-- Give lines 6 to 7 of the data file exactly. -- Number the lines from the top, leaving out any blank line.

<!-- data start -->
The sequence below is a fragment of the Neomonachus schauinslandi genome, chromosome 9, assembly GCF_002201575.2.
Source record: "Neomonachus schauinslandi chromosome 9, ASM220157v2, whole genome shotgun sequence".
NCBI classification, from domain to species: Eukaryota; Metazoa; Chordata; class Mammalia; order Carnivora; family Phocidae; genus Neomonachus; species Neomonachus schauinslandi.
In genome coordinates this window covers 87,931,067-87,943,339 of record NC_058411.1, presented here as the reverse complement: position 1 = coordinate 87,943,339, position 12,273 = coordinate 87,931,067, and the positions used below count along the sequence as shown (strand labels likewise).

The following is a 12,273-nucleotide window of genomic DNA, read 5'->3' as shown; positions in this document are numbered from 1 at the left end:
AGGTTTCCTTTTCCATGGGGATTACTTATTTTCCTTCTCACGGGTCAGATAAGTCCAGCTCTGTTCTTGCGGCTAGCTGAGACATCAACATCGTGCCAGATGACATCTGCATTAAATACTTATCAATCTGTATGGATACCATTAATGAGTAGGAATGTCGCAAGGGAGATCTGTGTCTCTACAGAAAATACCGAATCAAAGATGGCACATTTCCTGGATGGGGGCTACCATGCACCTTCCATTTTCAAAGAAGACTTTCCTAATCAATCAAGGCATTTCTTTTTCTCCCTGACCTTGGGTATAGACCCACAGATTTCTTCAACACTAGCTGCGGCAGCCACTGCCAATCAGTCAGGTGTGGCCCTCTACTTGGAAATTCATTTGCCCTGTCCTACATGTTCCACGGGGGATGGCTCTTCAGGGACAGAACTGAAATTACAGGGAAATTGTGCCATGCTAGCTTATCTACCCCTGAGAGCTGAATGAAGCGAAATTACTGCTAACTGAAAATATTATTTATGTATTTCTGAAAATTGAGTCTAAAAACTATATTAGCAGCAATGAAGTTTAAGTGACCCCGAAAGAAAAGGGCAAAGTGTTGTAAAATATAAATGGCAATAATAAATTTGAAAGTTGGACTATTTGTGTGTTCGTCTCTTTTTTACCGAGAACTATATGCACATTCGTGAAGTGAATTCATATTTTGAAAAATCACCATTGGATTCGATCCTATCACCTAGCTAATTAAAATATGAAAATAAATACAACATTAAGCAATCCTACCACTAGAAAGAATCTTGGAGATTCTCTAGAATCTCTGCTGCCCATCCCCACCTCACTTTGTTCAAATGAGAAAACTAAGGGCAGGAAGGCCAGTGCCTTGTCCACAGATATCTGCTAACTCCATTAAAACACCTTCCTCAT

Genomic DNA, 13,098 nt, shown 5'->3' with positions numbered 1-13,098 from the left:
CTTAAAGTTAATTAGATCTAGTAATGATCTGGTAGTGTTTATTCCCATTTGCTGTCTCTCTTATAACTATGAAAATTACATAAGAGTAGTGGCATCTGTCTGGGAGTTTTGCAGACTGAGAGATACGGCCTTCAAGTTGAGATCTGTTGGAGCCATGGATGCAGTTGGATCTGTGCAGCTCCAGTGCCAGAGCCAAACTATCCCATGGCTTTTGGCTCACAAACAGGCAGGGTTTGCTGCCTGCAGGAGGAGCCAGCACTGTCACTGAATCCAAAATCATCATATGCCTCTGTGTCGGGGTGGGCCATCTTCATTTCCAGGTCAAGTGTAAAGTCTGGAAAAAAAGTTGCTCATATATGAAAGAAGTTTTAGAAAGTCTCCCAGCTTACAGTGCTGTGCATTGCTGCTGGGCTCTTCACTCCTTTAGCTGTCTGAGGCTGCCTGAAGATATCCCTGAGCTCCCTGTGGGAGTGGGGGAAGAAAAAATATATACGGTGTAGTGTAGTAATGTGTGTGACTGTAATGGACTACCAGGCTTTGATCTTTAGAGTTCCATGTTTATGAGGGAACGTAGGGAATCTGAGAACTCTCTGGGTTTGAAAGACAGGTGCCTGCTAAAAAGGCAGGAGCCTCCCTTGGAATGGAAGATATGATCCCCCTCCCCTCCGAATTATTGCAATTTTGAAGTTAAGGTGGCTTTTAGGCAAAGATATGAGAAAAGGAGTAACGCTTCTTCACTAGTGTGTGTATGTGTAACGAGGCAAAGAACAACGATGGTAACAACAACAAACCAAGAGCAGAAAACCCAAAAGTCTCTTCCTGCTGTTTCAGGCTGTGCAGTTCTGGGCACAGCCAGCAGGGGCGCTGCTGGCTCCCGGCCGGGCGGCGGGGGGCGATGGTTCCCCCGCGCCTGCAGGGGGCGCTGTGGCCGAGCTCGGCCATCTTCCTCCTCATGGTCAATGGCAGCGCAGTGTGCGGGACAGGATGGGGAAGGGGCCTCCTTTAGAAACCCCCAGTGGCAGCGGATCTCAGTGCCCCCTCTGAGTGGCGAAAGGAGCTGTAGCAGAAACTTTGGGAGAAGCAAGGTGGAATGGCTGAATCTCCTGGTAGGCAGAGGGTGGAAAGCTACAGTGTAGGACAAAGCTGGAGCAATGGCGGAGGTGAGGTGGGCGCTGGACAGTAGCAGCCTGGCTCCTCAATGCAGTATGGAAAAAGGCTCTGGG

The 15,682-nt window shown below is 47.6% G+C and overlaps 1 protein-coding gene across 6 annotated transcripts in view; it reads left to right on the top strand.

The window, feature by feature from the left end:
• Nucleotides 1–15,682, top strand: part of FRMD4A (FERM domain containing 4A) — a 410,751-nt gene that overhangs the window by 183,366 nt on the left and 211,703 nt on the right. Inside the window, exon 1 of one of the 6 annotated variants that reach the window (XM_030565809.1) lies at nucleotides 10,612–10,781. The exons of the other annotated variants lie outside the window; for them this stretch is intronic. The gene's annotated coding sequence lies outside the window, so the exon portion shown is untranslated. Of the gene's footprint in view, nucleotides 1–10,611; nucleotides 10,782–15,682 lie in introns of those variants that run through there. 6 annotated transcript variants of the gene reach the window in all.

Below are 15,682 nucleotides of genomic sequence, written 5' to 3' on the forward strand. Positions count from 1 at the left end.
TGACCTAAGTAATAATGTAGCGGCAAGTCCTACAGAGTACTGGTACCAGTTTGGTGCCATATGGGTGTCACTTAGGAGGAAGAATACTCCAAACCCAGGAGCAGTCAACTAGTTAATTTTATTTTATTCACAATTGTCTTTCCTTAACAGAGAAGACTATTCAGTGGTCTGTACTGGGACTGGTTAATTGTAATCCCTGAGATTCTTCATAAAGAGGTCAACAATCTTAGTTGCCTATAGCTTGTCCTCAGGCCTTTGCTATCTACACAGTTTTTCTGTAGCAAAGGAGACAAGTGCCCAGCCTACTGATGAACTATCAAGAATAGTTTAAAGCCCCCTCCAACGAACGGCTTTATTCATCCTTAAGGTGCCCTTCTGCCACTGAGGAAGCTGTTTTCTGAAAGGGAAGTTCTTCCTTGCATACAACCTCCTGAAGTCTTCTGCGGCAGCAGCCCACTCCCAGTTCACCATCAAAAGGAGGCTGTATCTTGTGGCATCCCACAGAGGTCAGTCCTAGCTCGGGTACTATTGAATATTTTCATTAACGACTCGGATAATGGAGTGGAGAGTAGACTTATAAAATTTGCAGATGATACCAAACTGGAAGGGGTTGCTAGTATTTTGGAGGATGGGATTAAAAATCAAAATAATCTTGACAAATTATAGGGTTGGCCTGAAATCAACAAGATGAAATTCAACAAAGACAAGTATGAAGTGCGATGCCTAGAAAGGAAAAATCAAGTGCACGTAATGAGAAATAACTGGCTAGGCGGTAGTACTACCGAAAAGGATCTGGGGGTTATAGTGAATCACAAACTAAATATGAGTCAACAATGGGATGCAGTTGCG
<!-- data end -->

AGGTTTCCTTTTCCATGGGGATTACTTATTTTCCTTCTCACGGGTCAGATAAGTCCAGCTCTGTTCTTGCGGCTAGCTGAGACATCAACATCGTGCCAGATGACATCTGCATTAAATACTTATCAATCTGTATGGATACCATTAATGAGTAGGAATGTCGCAAGGGAGATCTGTGTCTCTACAGAAAATACCGAATCAAAGATGGCACATTTCCTGGATGGGGGCTACCATGCACCTTCCATTTTCAAAGAAGACTTTCCTAATCAATCAAGGCATTTCTTTTTCTCCCTGACCTTGGGTATAGACCCACAGATTTCTTCAACACTAGCTGCGGCAGCCACTGCCAATCAGTCAGGTGTGGCCCTCTACTTGGAAATTCATTTGCCCTGTCCTACATGTTCCACGGGGGATGGCTCTTCAGGGACAGAACTGAAATTACAGGGAAATTGTGCCATGCTAGCTTATCTACCCCTGAGAGCTGAATGAAGCGAAATTACTGCTAACTGAAAATATTATTTATGTATTTCTGAAAATTGAGTCTAAAAACTATATTAGCAGCAATGAAGTTTAAGTGACCCCGAAAGAAAAGGGCAAAGTGTTGTAAAATATAAATGGCAATAATAAATTTGAAAGTTGGACTATTTGTGTGTTCGTCTCTTTTTTACCGAGAACTATATGCACATTCGTGAAGTGAATTCATATTTTGAAAAATCACCATTGGATTCGATCCTATCACCTAGCTAATTAAAATATGAAAATAAATACAACATTAAGCAATCCTACCACTAGAAAGAATCTTGGAGATTCTCTAGAATCTCTGCTGCCCATCCCCACCTCACTTTGTTCAAATGAGAAAACTAAGGGCAGGAAGGCCAGTGCCTTGTCCACAGATATCTGCTAACTCCATTAAAACACCTTCCTCAT

Genomic DNA, 13,098 nt, shown 5'->3' with positions numbered 1-13,098 from the left: